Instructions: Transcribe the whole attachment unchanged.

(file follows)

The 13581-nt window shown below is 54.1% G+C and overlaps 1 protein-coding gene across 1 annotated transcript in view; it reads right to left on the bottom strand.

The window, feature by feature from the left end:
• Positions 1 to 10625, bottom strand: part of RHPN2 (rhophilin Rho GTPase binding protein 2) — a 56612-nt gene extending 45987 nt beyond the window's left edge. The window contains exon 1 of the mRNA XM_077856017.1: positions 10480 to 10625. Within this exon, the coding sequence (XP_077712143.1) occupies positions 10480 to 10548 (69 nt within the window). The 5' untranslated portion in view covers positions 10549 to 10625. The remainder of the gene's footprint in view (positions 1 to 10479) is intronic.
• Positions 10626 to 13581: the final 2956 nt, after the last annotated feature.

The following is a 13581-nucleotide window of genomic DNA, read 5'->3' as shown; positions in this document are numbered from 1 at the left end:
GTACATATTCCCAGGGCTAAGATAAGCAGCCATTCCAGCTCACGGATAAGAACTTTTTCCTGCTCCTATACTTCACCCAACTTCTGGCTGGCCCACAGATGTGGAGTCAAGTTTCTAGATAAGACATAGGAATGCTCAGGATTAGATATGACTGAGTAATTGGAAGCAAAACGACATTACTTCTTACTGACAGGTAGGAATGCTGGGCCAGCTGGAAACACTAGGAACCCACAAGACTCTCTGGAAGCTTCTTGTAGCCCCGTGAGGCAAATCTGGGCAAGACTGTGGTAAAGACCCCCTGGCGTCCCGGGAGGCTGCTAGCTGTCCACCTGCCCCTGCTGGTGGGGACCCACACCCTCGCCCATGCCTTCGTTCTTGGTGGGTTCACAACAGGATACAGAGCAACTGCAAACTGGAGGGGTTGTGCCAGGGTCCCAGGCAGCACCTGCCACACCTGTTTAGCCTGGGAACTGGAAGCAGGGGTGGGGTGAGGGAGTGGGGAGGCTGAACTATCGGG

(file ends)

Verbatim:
The 13581-nt window shown below is 54.1% G+C and overlaps 1 protein-coding gene across 1 annotated transcript in view; it reads right to left on the bottom strand.

The window, feature by feature from the left end:
• Positions 1 to 10625, bottom strand: part of RHPN2 (rhophilin Rho GTPase binding protein 2) — a 56612-nt gene extending 45987 nt beyond the window's left edge. The window contains exon 1 of the mRNA XM_077856017.1: positions 10480 to 10625. Within this exon, the coding sequence (XP_077712143.1) occupies positions 10480 to 10548 (69 nt within the window). The 5' untranslated portion in view covers positions 10549 to 10625. The remainder of the gene's footprint in view (positions 1 to 10479) is intronic.
• Positions 10626 to 13581: the final 2956 nt, after the last annotated feature.

The following is a 13581-nucleotide window of genomic DNA, read 5'->3' as shown; positions in this document are numbered from 1 at the left end:
GTACATATTCCCAGGGCTAAGATAAGCAGCCATTCCAGCTCACGGATAAGAACTTTTTCCTGCTCCTATACTTCACCCAACTTCTGGCTGGCCCACAGATGTGGAGTCAAGTTTCTAGATAAGACATAGGAATGCTCAGGATTAGATATGACTGAGTAATTGGAAGCAAAACGACATTACTTCTTACTGACAGGTAGGAATGCTGGGCCAGCTGGAAACACTAGGAACCCACAAGACTCTCTGGAAGCTTCTTGTAGCCCCGTGAGGCAAATCTGGGCAAGACTGTGGTAAAGACCCCCTGGCGTCCCGGGAGGCTGCTAGCTGTCCACCTGCCCCTGCTGGTGGGGACCCACACCCTCGCCCATGCCTTCGTTCTTGGTGGGTTCACAACAGGATACAGAGCAACTGCAAACTGGAGGGGTTGTGCCAGGGTCCCAGGCAGCACCTGCCACACCTGTTTAGCCTGGGAACTGGAAGCAGGGGTGGGGTGAGGGAGTGGGGAGGCTGAACTATCGGG